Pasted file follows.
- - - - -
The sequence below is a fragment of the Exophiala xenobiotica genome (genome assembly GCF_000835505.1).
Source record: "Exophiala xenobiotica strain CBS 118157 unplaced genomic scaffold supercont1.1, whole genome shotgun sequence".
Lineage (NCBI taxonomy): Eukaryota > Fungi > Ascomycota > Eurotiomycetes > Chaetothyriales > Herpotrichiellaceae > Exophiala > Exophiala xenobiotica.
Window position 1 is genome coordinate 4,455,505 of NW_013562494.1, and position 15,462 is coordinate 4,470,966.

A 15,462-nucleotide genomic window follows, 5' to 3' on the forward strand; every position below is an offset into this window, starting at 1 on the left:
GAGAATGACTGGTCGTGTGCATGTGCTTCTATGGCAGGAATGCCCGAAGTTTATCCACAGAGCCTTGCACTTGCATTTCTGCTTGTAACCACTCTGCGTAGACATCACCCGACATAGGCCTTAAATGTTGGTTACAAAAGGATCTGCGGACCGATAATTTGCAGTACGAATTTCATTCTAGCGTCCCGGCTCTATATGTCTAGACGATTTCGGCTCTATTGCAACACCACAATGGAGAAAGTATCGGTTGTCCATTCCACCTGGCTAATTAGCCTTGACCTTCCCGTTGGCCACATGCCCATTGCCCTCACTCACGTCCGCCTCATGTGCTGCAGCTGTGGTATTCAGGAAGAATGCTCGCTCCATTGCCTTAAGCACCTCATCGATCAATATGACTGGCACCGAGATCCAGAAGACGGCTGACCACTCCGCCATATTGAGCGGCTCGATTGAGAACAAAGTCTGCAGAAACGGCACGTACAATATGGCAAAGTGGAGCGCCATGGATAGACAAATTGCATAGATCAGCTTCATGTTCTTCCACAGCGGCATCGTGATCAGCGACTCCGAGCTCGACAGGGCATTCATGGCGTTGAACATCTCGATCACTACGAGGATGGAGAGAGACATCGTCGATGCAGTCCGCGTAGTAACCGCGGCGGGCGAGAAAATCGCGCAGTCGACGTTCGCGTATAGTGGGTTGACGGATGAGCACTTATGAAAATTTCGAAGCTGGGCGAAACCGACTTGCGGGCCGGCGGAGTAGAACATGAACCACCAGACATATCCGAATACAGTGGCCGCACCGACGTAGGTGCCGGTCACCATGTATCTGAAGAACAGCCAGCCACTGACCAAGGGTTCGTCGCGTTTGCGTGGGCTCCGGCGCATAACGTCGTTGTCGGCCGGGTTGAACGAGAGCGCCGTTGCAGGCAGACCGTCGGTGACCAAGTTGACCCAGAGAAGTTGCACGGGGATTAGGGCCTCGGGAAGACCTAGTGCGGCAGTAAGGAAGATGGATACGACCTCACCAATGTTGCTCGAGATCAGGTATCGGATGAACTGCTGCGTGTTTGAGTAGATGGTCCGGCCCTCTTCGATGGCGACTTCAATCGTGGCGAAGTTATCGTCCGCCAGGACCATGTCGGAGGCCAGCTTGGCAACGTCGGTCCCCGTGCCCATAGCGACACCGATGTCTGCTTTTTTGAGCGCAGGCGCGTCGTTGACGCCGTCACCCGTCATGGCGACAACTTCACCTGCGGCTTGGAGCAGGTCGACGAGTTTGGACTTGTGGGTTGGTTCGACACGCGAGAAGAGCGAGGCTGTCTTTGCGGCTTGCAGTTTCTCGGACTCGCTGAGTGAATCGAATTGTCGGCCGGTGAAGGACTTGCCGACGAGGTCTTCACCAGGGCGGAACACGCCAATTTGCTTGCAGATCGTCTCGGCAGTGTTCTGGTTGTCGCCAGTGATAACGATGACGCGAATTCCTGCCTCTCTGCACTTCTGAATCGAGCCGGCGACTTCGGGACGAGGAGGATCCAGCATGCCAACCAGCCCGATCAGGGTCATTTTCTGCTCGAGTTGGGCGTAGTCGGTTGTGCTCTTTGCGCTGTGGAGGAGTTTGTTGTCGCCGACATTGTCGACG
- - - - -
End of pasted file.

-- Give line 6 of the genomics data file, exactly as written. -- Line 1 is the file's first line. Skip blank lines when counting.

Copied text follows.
GAGAATGACTGGTCGTGTGCATGTGCTTCTATGGCAGGAATGCCCGAAGTTTATCCACAGAGCCTTGCACTTGCATTTCTGCTTGTAACCACTCTGCGTAGACATCACCCGACATAGGCCTTAAATGTTGGTTACAAAAGGATCTGCGGACCGATAATTTGCAGTACGAATTTCATTCTAGCGTCCCGGCTCTATATGTCTAGACGATTTCGGCTCTATTGCAACACCACAATGGAGAAAGTATCGGTTGTCCATTCCACCTGGCTAATTAGCCTTGACCTTCCCGTTGGCCACATGCCCATTGCCCTCACTCACGTCCGCCTCATGTGCTGCAGCTGTGGTATTCAGGAAGAATGCTCGCTCCATTGCCTTAAGCACCTCATCGATCAATATGACTGGCACCGAGATCCAGAAGACGGCTGACCACTCCGCCATATTGAGCGGCTCGATTGAGAACAAAGTCTGCAGAAACGGCACGTACAATATGGCAAAGTGGAGCGCCATGGATAGACAAATTGCATAGATCAGCTTCATGTTCTTCCACAGCGGCATCGTGATCAGCGACTCCGAGCTCGACAGGGCATTCATGGCGTTGAACATCTCGATCACTACGAGGATGGAGAGAGACATCGTCGATGCAGTCCGCGTAGTAACCGCGGCGGGCGAGAAAATCGCGCAGTCGACGTTCGCGTATAGTGGGTTGACGGATGAGCACTTATGAAAATTTCGAAGCTGGGCGAAACCGACTTGCGGGCCGGCGGAGTAGAACATGAACCACCAGACATATCCGAATACAGTGGCCGCACCGACGTAGGTGCCGGTCACCATGTATCTGAAGAACAGCCAGCCACTGACCAAGGGTTCGTCGCGTTTGCGTGGGCTCCGGCGCATAACGTCGTTGTCGGCCGGGTTGAACGAGAGCGCCGTTGCAGGCAGACCGTCGGTGACCAAGTTGACCCAGAGAAGTTGCACGGGGATTAGGGCCTCGGGAAGACCTAGTGCGGCAGTAAGGAAGATGGATACGACCTCACCAATGTTGCTCGAGATCAGGTATCGGATGAACTGCTGCGTGTTTGAGTAGATGGTCCGGCCCTCTTCGATGGCGACTTCAATCGTGGCGAAGTTATCGTCCGCCAGGACCATGTCGGAGGCCAGCTTGGCAACGTCGGTCCCCGTGCCCATAGCGACACCGATGTCTGCTTTTTTGAGCGCAGGCGCGTCGTTGACGCCGTCACCCGTCATGGCGACAACTTCACCTGCGGCTTGGAGCAGGTCGACGAGTTTGGACTTGTGGGTTGGTTCGACACGCGAGAAGAGCGAGGCTGTCTTTGCGGCTTGCAGTTTCTCGGACTCGCTGAGTGAATCGAATTGTCGGCCGGTGAAGGACTTGCCGACGAGGTCTTCACCAGGGCGGAACACGCCAATTTGCTTGCAGATCGTCTCGGCAGTGTTCTGGTTGTCGCCAGTGATAACGATGACGCGAATTCCTGCCTCTCTGCACTTCTGAATCGAGCCGGCGACTTCGGGACGAGGAGGATCCAGCATGCCAACCAGCCCGATCAGGGTCATTTTCTGCTCGAGTTGGGCGTAGTCGGTTGTGCTCTTTGCGCTGTGGAGGAGTTTGTTGTCGCCGACATTGTCGACG